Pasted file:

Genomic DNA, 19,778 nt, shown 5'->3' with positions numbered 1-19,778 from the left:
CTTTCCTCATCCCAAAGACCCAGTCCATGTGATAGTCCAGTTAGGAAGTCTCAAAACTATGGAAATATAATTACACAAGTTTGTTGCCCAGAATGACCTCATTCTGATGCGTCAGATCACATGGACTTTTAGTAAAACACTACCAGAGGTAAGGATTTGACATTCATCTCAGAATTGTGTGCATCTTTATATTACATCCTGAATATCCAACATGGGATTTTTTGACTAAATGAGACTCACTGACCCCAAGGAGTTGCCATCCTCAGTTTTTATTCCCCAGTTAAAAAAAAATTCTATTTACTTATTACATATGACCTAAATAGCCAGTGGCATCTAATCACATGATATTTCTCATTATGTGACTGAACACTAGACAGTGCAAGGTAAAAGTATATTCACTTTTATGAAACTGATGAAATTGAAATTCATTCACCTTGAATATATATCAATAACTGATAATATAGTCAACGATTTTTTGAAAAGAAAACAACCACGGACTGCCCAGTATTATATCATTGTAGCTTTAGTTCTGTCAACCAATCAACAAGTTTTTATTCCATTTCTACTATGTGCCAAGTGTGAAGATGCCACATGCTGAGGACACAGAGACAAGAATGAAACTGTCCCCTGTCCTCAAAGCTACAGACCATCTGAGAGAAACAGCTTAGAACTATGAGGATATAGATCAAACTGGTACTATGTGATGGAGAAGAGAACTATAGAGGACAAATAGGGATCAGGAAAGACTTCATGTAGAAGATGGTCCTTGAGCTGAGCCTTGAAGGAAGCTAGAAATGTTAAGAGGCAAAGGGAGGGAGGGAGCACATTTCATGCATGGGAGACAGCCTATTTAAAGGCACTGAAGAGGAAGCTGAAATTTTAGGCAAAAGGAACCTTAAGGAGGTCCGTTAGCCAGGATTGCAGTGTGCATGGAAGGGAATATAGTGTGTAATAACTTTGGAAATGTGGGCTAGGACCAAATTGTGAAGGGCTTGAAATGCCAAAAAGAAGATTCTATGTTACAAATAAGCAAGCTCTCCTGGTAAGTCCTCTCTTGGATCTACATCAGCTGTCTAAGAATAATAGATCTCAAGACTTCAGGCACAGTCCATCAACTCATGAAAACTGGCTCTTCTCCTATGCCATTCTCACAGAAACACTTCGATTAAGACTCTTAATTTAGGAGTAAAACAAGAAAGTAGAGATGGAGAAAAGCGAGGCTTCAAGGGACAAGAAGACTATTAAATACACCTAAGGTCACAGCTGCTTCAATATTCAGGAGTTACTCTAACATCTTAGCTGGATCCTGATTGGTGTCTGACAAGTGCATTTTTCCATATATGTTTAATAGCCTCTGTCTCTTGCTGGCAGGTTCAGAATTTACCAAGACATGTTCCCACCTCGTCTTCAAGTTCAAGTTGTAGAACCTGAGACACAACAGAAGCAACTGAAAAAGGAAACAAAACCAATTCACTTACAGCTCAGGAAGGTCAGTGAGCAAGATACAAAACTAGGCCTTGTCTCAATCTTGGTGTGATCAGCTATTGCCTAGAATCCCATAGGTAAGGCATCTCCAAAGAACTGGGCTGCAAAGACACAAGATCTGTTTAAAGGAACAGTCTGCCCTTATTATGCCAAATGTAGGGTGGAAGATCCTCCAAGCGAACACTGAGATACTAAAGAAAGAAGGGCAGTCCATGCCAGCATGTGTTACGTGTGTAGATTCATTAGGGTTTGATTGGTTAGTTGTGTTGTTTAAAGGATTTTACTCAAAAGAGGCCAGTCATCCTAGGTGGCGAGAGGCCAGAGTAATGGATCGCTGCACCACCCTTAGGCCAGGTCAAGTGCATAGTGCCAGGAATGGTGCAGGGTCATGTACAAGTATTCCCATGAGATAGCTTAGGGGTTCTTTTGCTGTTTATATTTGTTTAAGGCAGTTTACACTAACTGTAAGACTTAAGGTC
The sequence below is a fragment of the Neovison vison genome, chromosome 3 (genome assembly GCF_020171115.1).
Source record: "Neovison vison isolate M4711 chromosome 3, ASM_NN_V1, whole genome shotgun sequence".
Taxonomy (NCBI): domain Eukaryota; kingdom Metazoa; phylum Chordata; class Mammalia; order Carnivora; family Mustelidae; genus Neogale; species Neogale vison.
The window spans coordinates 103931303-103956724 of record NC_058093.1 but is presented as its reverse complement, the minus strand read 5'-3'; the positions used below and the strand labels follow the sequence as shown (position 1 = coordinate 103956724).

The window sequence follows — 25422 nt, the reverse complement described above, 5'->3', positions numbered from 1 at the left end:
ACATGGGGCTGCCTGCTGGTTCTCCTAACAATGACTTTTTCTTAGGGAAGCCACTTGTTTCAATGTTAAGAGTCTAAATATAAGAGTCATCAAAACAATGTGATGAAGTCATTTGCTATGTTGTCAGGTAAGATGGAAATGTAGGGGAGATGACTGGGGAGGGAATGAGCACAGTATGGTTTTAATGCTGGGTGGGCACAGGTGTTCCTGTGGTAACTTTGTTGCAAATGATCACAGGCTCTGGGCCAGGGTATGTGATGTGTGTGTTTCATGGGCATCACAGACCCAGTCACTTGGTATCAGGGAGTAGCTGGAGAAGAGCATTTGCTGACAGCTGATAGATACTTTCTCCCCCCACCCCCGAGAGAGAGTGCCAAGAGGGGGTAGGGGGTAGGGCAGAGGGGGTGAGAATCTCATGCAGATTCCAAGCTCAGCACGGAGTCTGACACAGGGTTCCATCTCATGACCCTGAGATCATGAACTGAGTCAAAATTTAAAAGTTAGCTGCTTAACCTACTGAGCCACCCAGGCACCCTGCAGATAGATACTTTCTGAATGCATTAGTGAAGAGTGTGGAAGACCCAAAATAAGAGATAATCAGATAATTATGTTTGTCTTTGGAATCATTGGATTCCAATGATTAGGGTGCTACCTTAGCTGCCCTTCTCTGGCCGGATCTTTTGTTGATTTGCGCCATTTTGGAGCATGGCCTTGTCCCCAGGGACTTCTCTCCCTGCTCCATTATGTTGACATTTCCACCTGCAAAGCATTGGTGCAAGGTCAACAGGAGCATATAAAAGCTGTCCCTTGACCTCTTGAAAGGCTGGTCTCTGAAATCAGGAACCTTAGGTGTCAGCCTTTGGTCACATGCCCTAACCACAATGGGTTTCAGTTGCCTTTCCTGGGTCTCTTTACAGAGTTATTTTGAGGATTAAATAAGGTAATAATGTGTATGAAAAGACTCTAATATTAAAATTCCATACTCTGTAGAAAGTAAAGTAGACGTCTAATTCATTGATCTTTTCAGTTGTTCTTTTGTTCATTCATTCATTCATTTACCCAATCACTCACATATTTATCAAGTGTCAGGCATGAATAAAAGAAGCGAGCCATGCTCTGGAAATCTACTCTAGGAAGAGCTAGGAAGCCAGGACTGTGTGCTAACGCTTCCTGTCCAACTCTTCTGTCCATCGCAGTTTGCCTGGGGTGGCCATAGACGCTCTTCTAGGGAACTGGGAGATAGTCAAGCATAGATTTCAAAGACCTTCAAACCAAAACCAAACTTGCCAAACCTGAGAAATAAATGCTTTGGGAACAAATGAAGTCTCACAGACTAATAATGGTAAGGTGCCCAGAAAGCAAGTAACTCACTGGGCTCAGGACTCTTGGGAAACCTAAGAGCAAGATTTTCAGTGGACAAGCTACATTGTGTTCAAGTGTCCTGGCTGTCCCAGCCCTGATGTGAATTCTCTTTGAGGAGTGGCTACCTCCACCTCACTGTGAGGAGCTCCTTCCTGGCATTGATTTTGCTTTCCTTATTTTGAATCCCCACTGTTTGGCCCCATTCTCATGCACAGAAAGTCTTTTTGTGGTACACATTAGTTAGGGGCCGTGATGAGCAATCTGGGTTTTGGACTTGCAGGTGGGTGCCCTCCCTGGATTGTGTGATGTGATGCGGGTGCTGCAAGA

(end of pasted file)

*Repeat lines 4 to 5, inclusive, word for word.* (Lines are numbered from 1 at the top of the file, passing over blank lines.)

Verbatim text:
Source record: "Neovison vison isolate M4711 chromosome 3, ASM_NN_V1, whole genome shotgun sequence".
Taxonomy (NCBI): domain Eukaryota; kingdom Metazoa; phylum Chordata; class Mammalia; order Carnivora; family Mustelidae; genus Neogale; species Neogale vison.